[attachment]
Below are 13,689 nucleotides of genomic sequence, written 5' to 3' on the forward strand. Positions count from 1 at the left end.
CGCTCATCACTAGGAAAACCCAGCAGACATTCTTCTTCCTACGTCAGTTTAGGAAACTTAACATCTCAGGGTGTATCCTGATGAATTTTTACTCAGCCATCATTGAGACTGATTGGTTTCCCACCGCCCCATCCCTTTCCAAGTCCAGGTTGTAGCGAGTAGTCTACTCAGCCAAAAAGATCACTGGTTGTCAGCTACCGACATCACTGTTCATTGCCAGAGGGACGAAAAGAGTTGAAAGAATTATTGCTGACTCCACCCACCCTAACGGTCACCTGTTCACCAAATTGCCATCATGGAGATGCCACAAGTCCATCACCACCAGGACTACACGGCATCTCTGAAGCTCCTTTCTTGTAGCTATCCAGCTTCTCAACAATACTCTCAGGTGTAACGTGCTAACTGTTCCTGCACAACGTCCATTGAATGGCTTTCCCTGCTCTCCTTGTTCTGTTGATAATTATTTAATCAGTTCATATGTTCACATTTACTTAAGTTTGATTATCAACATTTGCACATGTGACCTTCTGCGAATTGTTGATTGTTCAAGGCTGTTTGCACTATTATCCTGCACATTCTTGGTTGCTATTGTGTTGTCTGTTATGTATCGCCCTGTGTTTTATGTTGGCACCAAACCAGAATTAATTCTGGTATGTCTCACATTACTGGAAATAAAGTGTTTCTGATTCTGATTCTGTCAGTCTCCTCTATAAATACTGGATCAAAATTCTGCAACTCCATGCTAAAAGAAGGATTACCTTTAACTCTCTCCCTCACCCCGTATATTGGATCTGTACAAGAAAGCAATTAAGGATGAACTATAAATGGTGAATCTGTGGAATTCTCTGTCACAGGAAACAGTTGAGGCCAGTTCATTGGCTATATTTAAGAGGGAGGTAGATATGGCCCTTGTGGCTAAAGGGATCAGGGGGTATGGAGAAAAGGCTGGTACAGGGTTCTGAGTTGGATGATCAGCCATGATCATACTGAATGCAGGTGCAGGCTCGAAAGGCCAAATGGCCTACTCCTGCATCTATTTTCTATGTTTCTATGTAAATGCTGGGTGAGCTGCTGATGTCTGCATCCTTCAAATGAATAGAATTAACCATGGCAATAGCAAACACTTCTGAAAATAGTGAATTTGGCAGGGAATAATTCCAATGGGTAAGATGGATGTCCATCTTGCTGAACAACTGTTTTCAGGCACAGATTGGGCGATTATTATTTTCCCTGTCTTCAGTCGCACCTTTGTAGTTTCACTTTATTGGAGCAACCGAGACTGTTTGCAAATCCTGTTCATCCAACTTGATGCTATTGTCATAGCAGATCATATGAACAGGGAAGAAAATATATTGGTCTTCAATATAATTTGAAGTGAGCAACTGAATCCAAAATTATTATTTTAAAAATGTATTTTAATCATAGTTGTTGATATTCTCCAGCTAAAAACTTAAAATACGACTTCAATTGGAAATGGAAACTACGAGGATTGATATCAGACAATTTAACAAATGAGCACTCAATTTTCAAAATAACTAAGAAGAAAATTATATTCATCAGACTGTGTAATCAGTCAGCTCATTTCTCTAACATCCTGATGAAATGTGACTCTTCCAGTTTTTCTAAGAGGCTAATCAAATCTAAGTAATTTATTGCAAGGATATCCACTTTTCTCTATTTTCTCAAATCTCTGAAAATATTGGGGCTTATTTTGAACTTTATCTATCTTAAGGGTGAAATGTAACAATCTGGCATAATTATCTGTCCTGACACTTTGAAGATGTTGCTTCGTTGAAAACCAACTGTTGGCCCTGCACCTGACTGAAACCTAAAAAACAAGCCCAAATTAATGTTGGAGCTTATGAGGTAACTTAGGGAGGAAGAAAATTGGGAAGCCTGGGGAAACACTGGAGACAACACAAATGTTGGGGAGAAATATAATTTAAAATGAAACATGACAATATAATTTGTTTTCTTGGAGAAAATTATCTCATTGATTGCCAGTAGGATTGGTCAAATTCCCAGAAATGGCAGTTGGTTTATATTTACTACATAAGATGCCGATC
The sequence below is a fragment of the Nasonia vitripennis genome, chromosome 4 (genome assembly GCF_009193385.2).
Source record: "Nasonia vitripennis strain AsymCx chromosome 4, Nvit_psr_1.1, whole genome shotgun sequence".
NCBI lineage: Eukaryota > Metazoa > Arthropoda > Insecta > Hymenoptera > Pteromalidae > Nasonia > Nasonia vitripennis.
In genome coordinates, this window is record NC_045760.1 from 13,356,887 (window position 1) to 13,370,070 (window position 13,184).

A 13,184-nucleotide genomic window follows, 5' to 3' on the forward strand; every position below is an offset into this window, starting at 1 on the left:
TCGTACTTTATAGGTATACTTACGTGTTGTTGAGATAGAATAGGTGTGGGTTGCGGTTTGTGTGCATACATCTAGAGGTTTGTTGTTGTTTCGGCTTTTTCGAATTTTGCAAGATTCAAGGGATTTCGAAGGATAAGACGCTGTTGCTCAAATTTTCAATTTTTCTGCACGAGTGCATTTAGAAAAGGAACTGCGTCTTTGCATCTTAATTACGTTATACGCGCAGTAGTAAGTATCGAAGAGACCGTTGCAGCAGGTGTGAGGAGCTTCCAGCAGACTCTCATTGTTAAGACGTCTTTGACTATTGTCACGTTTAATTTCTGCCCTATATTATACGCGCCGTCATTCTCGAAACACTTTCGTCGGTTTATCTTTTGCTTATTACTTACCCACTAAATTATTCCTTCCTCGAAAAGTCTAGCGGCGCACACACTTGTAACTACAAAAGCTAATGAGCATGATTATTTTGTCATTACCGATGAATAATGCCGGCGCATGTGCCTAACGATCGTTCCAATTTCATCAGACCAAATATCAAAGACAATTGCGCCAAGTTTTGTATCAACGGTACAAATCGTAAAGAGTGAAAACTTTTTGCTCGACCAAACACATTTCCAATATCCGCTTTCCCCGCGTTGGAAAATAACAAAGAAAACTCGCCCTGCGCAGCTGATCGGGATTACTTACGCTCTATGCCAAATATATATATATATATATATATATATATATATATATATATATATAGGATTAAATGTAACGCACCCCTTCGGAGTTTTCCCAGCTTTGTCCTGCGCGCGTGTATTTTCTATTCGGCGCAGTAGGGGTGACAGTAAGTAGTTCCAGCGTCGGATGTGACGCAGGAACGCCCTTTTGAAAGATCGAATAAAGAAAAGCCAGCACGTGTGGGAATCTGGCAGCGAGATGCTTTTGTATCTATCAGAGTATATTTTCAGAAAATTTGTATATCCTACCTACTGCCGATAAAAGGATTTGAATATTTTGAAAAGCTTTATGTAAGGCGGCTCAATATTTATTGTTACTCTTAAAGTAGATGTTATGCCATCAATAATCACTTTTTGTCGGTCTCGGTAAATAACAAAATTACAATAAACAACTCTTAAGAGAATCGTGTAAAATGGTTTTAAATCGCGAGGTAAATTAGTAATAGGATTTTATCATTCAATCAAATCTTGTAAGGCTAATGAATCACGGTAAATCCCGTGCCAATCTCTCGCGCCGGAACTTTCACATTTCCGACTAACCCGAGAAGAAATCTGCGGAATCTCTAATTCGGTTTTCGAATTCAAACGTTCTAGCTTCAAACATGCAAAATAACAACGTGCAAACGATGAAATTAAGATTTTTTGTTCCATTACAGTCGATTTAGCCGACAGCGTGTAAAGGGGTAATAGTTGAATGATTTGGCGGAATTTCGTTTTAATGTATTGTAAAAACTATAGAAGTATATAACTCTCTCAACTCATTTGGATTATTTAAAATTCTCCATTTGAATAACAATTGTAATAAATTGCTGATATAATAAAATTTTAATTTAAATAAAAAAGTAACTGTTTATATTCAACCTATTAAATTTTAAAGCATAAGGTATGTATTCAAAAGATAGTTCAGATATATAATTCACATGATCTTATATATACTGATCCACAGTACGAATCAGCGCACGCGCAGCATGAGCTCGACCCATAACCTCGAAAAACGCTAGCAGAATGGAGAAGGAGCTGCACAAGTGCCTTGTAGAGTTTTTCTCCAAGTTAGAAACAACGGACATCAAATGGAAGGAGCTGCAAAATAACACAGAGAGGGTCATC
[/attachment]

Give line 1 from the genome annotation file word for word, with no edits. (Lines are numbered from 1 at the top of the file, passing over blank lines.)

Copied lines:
Below are 13,689 nucleotides of genomic sequence, written 5' to 3' on the forward strand. Positions count from 1 at the left end.